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Description: Art majors given preference. This course is a study of materials, methods, and techniques used for drawing with pencil, ink, charcoal, and other drawing media. Additional course fee is required.
Description: Art majors given preference. This course is a study of materials, methods, and techniques used for drawing with pencil, ink, charcoal, and other drawing media. Additional course fee is required. Prerequisite: ARTS 111 Drawing I
Description: An introduction to screen printmaking and relief printmaking (woodcut, linocut, collagraph) techniques and methods. Additional course fee is required.
Description: Introduction to basic hand-building techniques and surface design. Additional course fee is required.
Description: A lecture/studio class that deals with areas of interest and specialty in studio and graphic arts. Student may need to purchase additional supplies. Additional course fee is required.
Description: A further development of the students' knowledge and skill in throwing, hand building, and firing techniques in ceramics. Additional course fee is required. Prerequisite: ARTS 241 Beginning Ceramics.
Description: Focuses on the individual artistic development of students as they combine techniques and subject matter into a personal style of visual communication. Additional course fee is required. Prerequisite: ARTS 341 Intermediate Ceramics.
Description: The Synoptic Gospels - Matthew, Mark, and Luke - form the foundation for this inquiry into the life and teaching of Jesus Christ. Taking BIBL 100 Bible Survey or BIBL 102 Literature of the New Testament first is recommended.
Description: A course to fulfill the general education requirement. Deals with the organization of living things, anatomy and physiology of cells and organisms, reproduction and heredity, and the role of energy in the ecosystem. Bioethical considerations are discussed. Two lectures and one two-hour laboratory per week. Additional course fee is required.
Description: This covers structure and function of the human body. Fall semester topics include basic chemistry, body organization, integument, skeleton, muscles, and the nervous system, including special senses. The course meets general education requirements and is designed for nonscience majors. Three lectures and one laboratory per week. Additional course fee is required.
Description: An introduction to the study of human communication, this course requires students to apply communication principles to interpersonal, group and public contexts. Particular emphasis is on the practice of public speaking. Students will prepare and deliver several oral presentations.
Description: A variety of topics may be offered that reflect the interests of faculty, visiting professors and students.
Description: The second half of a two-semester survey of American history. The course surveys historical development in the United States beginning with Reconstruction of the nation during and after the Civil War and continuing through contemporary times.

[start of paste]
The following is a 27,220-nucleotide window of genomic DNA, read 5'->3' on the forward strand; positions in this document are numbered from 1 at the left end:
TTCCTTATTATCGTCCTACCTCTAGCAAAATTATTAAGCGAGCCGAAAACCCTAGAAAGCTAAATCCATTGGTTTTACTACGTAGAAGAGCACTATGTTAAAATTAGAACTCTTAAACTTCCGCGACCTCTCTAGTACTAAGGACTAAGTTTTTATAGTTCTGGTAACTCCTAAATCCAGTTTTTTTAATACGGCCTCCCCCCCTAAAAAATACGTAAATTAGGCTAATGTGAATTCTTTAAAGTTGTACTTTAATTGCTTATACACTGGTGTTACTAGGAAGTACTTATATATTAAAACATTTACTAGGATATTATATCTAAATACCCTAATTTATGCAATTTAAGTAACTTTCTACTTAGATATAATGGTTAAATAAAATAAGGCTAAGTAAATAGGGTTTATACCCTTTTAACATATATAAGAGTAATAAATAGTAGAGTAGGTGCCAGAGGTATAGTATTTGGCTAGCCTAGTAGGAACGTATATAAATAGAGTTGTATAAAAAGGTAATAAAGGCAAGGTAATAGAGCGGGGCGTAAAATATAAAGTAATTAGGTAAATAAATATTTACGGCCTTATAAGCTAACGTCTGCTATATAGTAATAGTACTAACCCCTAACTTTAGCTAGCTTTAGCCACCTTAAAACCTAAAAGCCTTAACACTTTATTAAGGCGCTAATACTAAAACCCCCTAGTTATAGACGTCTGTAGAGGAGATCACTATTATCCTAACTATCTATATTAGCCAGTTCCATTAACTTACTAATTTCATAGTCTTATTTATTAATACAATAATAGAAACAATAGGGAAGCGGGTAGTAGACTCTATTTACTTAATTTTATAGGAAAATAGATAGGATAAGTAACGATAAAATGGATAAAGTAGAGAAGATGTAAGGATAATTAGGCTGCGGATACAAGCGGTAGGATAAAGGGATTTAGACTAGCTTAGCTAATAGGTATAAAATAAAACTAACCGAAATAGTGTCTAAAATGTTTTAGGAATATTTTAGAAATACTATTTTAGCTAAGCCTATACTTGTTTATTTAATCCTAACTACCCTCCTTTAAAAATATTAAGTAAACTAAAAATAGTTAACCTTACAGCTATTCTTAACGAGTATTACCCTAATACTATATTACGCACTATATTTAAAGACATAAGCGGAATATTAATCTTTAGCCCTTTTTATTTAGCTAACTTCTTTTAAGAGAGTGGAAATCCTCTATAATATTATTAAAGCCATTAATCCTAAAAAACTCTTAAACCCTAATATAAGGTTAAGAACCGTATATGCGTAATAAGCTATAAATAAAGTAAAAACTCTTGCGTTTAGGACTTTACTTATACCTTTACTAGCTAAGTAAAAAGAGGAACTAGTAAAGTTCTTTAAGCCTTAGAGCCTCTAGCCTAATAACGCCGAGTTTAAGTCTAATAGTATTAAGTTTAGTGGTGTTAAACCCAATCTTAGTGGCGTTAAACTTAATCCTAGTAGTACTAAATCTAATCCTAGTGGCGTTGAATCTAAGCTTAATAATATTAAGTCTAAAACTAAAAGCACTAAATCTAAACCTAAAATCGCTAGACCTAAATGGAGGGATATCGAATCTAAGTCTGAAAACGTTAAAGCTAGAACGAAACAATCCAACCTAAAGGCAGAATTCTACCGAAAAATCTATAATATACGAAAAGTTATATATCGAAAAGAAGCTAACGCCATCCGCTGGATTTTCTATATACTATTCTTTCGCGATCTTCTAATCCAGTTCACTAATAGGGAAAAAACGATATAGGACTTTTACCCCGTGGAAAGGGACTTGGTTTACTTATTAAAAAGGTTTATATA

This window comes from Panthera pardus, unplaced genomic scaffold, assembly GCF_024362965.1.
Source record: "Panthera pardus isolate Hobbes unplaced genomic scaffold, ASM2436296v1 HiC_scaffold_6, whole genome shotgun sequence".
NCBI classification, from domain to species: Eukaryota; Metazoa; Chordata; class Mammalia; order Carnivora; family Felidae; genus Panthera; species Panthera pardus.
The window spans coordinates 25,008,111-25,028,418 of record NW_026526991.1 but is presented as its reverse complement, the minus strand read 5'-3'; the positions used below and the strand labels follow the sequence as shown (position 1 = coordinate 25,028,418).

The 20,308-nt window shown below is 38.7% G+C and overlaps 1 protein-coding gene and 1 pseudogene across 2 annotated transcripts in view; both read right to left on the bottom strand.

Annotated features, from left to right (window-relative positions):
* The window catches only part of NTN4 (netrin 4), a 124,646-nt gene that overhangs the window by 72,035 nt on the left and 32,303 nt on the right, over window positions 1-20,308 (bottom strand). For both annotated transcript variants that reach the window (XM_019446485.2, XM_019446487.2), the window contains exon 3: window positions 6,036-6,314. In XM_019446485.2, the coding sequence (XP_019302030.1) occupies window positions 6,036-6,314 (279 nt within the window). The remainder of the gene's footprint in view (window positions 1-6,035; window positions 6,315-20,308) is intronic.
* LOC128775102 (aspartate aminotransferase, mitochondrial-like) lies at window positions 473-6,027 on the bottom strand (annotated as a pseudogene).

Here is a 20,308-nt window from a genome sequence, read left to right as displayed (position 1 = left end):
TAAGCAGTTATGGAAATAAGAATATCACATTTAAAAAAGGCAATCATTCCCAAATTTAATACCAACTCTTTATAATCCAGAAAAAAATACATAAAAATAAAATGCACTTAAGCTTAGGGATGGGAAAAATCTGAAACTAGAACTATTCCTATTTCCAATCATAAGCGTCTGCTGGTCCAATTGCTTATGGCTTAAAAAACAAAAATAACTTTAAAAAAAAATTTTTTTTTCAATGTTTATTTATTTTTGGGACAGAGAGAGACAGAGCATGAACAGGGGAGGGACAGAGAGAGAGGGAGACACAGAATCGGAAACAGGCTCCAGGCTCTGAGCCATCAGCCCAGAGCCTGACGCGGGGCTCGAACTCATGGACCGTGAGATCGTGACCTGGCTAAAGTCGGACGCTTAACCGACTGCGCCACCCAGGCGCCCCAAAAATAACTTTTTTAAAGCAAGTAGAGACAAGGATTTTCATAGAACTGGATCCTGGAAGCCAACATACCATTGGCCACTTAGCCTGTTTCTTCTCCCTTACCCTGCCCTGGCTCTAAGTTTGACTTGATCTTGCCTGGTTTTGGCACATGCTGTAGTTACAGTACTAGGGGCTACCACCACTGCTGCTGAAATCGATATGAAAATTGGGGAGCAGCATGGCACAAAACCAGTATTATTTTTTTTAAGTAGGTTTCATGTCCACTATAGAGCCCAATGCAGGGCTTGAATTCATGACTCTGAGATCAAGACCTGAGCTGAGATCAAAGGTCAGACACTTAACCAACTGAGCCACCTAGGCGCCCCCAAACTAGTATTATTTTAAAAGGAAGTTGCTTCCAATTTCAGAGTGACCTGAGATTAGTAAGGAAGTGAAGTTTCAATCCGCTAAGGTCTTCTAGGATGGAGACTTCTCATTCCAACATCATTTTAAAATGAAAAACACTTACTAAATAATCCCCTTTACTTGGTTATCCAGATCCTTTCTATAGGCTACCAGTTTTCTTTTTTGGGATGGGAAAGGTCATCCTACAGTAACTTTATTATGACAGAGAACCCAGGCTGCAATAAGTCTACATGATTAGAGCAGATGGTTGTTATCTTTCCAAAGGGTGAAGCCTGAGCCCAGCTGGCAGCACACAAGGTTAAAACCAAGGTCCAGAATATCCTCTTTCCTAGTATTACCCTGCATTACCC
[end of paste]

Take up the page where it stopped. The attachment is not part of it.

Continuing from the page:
Description: A comparative study of world societies and their ways of life. (Identical to INTL 310).
Description: Explores the major genres, themes, and elements of literature.
Description: A study of applications of integration, techniques of integration, techniques for improper integrals, limits of indeterminate forms, sequence and series, polar coordinates and parametric equations in the plane.
Description: An introduction to probability and statistics with content and application directed toward the natural and physical sciences. Topics to be covered include methods of describing data, probability, random variables and their distributions, estimation, hypothesis testing, linearregression, and correlation.
Description: Ethics consists of an analysis of the ethical theories and systems by which persons make judgments and choices, with special attention to contemporary moral issues and the modern revival of virtue theory.
Description: A relevant and practical introduction to everyday physical phenomena through a conceptual survey of various physics topics, including motion, energy, sound, light, electricity, and relativity. No mathematical background is required. This course meets the general education requirement and is designed for nonscience majors. Two lectures and one laboratory period per week. Additional course fee is required.
Description: A study of the unique physical, intellectual, personality, social, and moral developmental changes during the period of adolescence.
Description: Christ-centered believers are united in basic understandings that should inform and guide all of life, including service, worship, and vocation. This course introduces a Christian view of the world through the lens of historic theology and its implications for living the Christian life. Prerequisite: BIBL 100 Bible Survey, or BIBL 101 and BIBL 102 Literature of the Old and New Testaments.
Description: A comparative study of world societies and their ways of life. (Identical to INTL 310.)
Description: A course concentrating on expository writing, with an introduction to basic research methods. Argumentative writing is also introduced.